For many kids, a ride on the Staten Island Ferry is a fun activity in itself. (That's why it's No. 69 on our list of 100 Things to Do With Your Kids in NY Before They Grow Up!) The 5.2-mile, 25-minute nautical jaunt offers crisp air, a great view of Lady Liberty and the thrill of moving on the water—all for free.
Once you're off the boat, you could go further inland to hit the Snug Harbor Cultural Center (there are some gorgeous flowers blooming there right now). But you don’t need to take a bus or train to get a taste of the borough. There's plenty of fun to be had within earshot of the ferry horn.
Here are my kid-tested suggestions for a day trip to St. George, Staten Island. With the amazing St. George Day Festival coming up on Saturday, April 21, you'll want to make a note of these!
The Staten Island Museum (75 Stuyvesant Place) is located just a few blocks away from the Ferry Terminal. Its modest collection touches on science, art and history. Kids can learn all about the boat they rode in on by exploring Staten Island Ferry: The 100 Years of Municipal Service. The Hall of Natural Science includes a selection of shells, fossils, plant specimens and amphibians, many displayed in old-fashioned glass jars, while the Wall of Insects displays mounted butterflies and cicadas. Admission is $3 for adults, free for kids under 13, and free to all on Tuesdays from noon-2pm.
The Staten Island Yankees play at the Richmond County Bank Ballpark (75 Richmond Terrace). If you've never experienced baseball in the intimate setting of a Minor League park, you're in for a treat. There isn't a bad seat in the house, the views of the Manhattan skyline are gorgeous and it's quite inexpensive. If you can get a group of ten or more folks together, you'll get your tickets, all-you-can-eat ballpark food (hot dogs, burgers, popcorn), unlimited soft drinks, hats and your group’s name announced over the PA system for just $20 per person. Don't worry if your kid's not a huge baseball fan; a lot of fun activities take place between innings, like on-field races, T-shirt giveaways and even fireworks. While the level of play isn't stellar, the low-key charm hits a home run.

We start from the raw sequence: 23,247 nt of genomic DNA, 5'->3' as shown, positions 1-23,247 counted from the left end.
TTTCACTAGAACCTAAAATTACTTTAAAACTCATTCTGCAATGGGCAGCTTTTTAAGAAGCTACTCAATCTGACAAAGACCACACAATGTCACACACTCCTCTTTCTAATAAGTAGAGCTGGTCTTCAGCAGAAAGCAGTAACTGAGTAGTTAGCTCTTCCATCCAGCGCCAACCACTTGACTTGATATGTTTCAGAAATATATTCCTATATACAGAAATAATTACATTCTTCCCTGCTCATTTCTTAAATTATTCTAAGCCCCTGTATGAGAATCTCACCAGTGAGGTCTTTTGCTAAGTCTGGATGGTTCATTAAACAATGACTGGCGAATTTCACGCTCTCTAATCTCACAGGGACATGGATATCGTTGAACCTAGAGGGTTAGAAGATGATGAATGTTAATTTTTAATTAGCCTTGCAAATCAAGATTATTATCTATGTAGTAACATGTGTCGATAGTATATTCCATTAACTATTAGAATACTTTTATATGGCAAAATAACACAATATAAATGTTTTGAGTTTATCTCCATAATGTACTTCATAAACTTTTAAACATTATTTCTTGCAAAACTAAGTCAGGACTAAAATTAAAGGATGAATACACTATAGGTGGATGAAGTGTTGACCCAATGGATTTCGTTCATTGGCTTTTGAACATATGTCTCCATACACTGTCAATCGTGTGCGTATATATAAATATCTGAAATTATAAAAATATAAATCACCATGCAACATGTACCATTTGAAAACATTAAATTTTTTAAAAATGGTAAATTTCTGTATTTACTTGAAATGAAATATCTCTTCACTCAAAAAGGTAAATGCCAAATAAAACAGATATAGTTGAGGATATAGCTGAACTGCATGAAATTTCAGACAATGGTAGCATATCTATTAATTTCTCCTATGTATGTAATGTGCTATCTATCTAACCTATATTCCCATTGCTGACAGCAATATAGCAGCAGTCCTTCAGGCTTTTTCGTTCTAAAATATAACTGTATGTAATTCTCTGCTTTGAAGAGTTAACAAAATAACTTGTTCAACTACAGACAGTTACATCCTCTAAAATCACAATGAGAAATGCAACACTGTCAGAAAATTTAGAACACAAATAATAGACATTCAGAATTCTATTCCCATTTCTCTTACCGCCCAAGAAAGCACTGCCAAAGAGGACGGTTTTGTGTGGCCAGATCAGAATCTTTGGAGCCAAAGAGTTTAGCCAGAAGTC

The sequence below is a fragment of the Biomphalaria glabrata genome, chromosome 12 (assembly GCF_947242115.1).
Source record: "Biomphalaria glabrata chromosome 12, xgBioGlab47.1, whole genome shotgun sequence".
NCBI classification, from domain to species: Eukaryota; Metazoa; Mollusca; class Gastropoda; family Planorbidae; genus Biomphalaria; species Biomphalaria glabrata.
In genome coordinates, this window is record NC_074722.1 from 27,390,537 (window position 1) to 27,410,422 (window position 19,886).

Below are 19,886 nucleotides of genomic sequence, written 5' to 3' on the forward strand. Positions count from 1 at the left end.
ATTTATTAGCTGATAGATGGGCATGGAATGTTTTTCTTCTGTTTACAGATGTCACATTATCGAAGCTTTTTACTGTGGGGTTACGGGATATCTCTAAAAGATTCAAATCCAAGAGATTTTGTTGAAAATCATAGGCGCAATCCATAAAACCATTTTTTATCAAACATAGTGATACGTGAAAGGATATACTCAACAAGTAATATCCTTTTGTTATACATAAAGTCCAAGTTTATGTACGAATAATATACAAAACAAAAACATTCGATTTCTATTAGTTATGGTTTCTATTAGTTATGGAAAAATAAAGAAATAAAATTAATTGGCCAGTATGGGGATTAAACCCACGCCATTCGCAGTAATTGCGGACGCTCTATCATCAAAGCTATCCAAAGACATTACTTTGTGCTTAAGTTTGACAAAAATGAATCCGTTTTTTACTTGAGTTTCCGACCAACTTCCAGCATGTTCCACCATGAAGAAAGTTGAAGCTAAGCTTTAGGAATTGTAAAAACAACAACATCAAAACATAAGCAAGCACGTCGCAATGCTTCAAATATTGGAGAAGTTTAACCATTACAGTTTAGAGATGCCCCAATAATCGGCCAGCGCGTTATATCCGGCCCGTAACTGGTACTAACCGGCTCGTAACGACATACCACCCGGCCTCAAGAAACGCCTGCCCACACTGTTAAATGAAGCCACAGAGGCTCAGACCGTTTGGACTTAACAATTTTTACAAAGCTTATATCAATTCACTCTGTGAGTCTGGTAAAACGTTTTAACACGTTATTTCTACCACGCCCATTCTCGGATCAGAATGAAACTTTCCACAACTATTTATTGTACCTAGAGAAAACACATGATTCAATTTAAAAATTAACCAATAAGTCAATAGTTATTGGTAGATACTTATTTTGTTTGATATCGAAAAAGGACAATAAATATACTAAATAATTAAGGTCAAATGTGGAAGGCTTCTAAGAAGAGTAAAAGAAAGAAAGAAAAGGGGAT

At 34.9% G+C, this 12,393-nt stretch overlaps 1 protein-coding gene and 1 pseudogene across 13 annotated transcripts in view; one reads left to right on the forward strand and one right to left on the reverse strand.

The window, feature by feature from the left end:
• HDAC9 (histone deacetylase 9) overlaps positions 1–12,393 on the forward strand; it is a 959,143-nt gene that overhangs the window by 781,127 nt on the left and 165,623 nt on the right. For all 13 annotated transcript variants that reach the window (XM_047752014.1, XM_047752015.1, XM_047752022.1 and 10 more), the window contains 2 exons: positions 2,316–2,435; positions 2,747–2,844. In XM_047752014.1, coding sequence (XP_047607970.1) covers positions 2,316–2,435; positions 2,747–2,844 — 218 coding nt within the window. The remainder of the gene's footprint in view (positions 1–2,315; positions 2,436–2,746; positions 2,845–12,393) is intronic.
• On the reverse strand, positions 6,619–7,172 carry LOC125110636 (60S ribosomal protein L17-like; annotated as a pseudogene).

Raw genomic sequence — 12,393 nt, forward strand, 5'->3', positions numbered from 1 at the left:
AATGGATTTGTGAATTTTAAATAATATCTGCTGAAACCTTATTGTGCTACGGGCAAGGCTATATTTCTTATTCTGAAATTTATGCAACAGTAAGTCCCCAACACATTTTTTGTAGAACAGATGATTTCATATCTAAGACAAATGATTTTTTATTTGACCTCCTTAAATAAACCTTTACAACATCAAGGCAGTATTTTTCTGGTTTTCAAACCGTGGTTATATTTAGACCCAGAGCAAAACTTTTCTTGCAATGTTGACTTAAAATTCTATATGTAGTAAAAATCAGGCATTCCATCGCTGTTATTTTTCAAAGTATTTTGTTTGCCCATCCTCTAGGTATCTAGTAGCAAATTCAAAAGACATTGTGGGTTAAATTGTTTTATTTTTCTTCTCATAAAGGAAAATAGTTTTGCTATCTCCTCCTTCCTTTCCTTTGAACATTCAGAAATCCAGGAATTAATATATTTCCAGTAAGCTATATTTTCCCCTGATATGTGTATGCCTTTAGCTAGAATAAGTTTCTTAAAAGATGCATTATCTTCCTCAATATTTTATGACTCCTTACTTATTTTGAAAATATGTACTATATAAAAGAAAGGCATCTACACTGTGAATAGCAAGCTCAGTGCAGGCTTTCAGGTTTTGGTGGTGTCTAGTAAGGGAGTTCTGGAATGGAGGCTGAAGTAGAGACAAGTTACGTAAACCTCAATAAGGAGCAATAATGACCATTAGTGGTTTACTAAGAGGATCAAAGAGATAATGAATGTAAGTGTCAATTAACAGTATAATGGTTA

The St. George Theatre (35 Hyatt Street) opened its doors back in 1929 as a movie and vaudeville house. It retains its ornate, Spanish and Italian Baroque style interior, complete with stained glass chandeliers. The venue regularly showcases family programming. Check the website for a full schedule.
If you need a play break, the Lt. Lia Playground (Wall St between St Marks and Belmont Pls) offers amazing views of the harbor and decent equipment.
There are lots of restaurants in the area, but due to the proximity to Borough Hall, they're often crowded on weekdays at lunchtime. If you’re looking for a casual meal, hit Gourmet Dog (40 Richmond Terrace). Anticipate rave reviews from even the toughest hot dog critics, because these franks are good. Purists (or picky eaters) should go for the Original Dog, while more adventurous eaters can try the pastrami-topped Reuben or the Teriyaki-sauce-and-pineapple-heavy Hawaii 5-O. The menu also includes burgers, fries and beverages. Quality is high and prices are low, so it’s worth the inevitable long wait for your meal.
Before heading out, spend a few minutes watching the tropical fish swim in the two giant tanks at the St. George Terminal. It’s a colorful treat maintained by the Staten Island Zoo and a great way to pass the time as you wait for your ride home.
Top photo by Alexander Baxevanis/CC BY 2.0